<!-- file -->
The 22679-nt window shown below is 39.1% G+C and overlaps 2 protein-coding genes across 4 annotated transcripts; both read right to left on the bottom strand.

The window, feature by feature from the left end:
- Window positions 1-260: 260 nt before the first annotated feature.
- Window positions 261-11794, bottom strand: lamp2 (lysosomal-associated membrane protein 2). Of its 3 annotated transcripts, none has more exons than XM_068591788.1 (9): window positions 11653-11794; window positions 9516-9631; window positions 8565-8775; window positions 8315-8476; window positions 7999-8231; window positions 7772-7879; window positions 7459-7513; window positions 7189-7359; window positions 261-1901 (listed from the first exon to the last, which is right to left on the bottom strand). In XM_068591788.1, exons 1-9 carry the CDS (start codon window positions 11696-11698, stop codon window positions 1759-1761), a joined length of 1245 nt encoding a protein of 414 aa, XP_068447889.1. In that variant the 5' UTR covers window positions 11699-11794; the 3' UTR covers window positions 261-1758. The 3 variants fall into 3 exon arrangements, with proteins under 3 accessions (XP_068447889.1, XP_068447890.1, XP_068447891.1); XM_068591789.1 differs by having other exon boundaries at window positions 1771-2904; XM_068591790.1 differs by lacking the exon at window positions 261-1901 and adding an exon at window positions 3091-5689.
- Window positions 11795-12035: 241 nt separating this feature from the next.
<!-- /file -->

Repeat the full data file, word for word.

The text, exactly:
The 22679-nt window shown below is 39.1% G+C and overlaps 2 protein-coding genes across 4 annotated transcripts; both read right to left on the bottom strand.

The window, feature by feature from the left end:
- Window positions 1-260: 260 nt before the first annotated feature.
- Window positions 261-11794, bottom strand: lamp2 (lysosomal-associated membrane protein 2). Of its 3 annotated transcripts, none has more exons than XM_068591788.1 (9): window positions 11653-11794; window positions 9516-9631; window positions 8565-8775; window positions 8315-8476; window positions 7999-8231; window positions 7772-7879; window positions 7459-7513; window positions 7189-7359; window positions 261-1901 (listed from the first exon to the last, which is right to left on the bottom strand). In XM_068591788.1, exons 1-9 carry the CDS (start codon window positions 11696-11698, stop codon window positions 1759-1761), a joined length of 1245 nt encoding a protein of 414 aa, XP_068447889.1. In that variant the 5' UTR covers window positions 11699-11794; the 3' UTR covers window positions 261-1758. The 3 variants fall into 3 exon arrangements, with proteins under 3 accessions (XP_068447889.1, XP_068447890.1, XP_068447891.1); XM_068591789.1 differs by having other exon boundaries at window positions 1771-2904; XM_068591790.1 differs by lacking the exon at window positions 261-1901 and adding an exon at window positions 3091-5689.
- Window positions 11795-12035: 241 nt separating this feature from the next.